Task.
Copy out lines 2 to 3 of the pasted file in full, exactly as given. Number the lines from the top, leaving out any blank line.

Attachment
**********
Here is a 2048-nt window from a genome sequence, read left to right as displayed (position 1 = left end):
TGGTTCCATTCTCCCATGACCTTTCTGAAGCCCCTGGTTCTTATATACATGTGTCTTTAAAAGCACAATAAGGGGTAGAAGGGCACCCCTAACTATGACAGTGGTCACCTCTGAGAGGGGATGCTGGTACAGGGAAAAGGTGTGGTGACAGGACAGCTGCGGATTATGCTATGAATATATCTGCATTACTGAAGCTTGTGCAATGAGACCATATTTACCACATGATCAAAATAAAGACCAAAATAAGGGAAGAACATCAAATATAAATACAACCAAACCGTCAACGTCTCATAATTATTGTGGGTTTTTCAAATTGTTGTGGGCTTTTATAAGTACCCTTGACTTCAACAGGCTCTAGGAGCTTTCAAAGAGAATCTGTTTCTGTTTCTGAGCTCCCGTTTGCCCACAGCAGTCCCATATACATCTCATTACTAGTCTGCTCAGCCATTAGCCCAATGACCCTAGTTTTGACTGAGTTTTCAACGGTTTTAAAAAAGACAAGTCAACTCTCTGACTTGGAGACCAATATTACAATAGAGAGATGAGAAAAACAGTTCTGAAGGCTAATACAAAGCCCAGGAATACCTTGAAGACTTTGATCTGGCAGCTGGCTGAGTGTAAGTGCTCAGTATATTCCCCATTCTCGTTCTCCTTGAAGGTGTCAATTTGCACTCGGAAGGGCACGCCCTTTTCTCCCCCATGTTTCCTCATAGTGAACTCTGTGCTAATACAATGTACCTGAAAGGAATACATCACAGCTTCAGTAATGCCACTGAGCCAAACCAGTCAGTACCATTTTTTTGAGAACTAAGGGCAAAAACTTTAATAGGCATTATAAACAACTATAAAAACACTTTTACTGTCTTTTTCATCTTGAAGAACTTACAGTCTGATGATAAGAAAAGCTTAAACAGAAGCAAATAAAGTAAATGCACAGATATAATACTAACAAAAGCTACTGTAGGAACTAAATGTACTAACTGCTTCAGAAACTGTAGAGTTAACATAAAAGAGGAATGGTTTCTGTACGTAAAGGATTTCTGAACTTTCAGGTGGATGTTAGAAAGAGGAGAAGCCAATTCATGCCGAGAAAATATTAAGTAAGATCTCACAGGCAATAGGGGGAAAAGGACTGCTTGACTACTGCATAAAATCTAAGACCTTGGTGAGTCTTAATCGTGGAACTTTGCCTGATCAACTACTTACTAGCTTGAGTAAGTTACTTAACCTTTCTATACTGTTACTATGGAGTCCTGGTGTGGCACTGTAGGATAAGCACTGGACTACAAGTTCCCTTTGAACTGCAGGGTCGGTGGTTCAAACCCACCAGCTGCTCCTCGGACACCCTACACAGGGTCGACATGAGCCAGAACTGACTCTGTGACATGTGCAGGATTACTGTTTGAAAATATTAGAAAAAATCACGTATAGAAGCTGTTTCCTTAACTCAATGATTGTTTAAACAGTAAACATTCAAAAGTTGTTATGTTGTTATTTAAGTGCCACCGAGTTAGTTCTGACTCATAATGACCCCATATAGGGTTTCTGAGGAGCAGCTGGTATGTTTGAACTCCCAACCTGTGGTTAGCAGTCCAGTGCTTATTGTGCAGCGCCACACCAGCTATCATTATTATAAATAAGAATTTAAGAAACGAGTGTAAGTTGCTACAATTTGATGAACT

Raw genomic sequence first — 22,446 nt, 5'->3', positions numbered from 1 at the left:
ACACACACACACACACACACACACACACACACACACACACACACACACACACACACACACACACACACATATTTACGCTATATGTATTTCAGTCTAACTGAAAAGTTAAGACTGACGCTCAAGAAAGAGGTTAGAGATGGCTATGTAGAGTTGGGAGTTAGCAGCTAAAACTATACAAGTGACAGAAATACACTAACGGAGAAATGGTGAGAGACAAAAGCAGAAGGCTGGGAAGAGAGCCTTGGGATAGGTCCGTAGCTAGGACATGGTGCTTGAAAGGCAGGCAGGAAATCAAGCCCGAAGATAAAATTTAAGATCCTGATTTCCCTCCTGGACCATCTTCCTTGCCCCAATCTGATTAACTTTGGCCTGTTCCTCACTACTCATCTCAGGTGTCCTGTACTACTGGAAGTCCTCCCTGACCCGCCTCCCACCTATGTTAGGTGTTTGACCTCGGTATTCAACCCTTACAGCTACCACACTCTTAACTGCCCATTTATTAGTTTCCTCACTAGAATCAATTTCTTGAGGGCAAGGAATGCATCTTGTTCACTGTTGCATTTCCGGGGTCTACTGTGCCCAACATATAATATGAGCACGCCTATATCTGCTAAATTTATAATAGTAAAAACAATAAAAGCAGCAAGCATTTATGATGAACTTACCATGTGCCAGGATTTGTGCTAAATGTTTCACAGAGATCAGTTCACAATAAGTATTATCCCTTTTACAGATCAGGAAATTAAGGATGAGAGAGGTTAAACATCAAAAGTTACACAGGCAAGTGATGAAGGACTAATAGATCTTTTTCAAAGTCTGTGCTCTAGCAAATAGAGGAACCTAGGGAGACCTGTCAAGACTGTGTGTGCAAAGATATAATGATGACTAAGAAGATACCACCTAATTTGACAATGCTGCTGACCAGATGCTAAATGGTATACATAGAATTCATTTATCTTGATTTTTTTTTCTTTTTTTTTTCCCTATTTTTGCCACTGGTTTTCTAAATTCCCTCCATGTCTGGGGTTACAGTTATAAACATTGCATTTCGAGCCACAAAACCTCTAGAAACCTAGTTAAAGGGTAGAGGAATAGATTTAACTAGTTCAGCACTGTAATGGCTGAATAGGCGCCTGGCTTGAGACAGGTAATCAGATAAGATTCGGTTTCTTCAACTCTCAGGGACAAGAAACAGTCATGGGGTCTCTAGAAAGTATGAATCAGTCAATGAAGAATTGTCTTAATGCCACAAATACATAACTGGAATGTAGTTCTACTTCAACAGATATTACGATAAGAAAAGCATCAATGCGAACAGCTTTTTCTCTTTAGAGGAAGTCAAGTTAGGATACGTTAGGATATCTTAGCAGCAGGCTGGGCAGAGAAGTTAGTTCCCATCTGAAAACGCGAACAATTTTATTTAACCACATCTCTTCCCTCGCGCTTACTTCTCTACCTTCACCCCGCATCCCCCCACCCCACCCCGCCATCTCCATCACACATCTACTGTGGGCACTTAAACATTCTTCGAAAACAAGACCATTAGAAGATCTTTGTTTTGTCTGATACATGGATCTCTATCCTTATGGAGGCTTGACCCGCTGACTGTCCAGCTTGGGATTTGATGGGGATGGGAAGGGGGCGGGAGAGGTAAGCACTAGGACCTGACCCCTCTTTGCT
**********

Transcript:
TGGTTCCATTCTCCCATGACCTTTCTGAAGCCCCTGGTTCTTATATACATGTGTCTTTAAAAGCACAATAAGGGGTAGAAGGGCACCCCTAACTATGACAGTGGTCACCTCTGAGAGGGGATGCTGGTACAGGGAAAAGGTGTGGTGACAGGACAGCTGCGGATTATGCTATGAATATATCTGCATTACTGAAGCTTGTGCAATGAGACCATATTTACCACATGATCAAAATAAAGACCAAAATAAGGGAAGAACATCAAATATAAATACAACCAAACCGTCAACGTCTCATAATTATTGTGGGTTTTTCAAATTGTTGTGGGCTTTTATAAGTACCCTTGACTTCAACAGGCTCTAGGAGCTTTCAAAGAGAATCTGTTTCTGTTTCTGAGCTCCCGTTTGCCCACAGCAGTCCCATATACATCTCATTACTAGTCTGCTCAGCCATTAGCCCAATGACCCTAGTTTTGACTGAGTTTTCAACGGTTTTAAAAAAGACAAGTCAACTCTCTGACTTGGAGACCAATATTACAATAGAGAGATGAGAAAAACAGTTCTGAAGGCTAATACAAAGCCCAGGAATACCTTGAAGACTTTGATCTGGCAGCTGGCTGAGTGTAAGTGCTCAGTATATTCCCCATTCTCGTTCTCCTTGAAGGTGTCAATTTGCACTCGGAAGGGCACGCCCTTTTCTCCCCCATGTTTCCTCATAGTGAACTCTGTGCTAATACAATGTACCTGAAAGGAATACATCACAGCTTCAGTAATGCCACTGAGCCAAACCAGTCAGTACCATTTTTTTGAGAACTAAGGGCAAAAACTTTAATAGGCATTATAAACAACTATAAAAACACTTTTACTGTCTTTTTCATCTTGAAGAACTTACAGTCTGATGATAAGAAAAGCTTAAACAGAAGCAAATAAAGTAAATGCACAGATATAATACTAACAAAAGCTACTGTAGGAACTAAATGTACTAACTGCTTCAGAAACTGTAGAGTTAACATAAAAGAGGAATGGTTTCTGTACGTAAAGGATTTCTGAACTTTCAGGTGGATGTTAGAAAGAGGAGAAGCCAATTCATGCCGAGAAAATATTAAGTAAGATCTCACAGGCAATAGGGGGAAAAGGACTGCTTGACTACTGCATAAAATCTAAGACCTTGGTGAGTCTTAATCGTGGAACTTTGCCTGATCAACTACTTACTAGCTTGAGTAAGTTACTTAACCTTTCTATACTGTTACTATGGAGTCCTGGTGTGGCACTGTAGGATAAGCACTGGACTACAAGTTCCCTTTGAACTGCAGGGTCGGTGGTTCAAACCCACCAGCTGCTCCTCGGACACCCTACACAGGGTCGACATGAGCCAGAACTGACTCTGTGACATGTGCAGGATTACTGTTTGAAAATATTAGAAAAAATCACGTATAGAAGCTGTTTCCTTAACTCAATGATTGTTTAAACAGTAAACATTCAAAAGTTGTTATGTTGTTATTTAAGTGCCACCGAGTTAGTTCTGACTCATAATGACCCCATATAGGGTTTCTGAGGAGCAGCTGGTATGTTTGAACTCCCAACCTGTGGTTAGCAGTCCAGTGCTTATTGTGCAGCGCCACACCAGCTATCATTATTATAAATAAGAATTTAAGAAACGAGTGTAAGTTGCTACAATTTGATGAACT

Raw genomic sequence first — 22,446 nt, 5'->3', positions numbered from 1 at the left: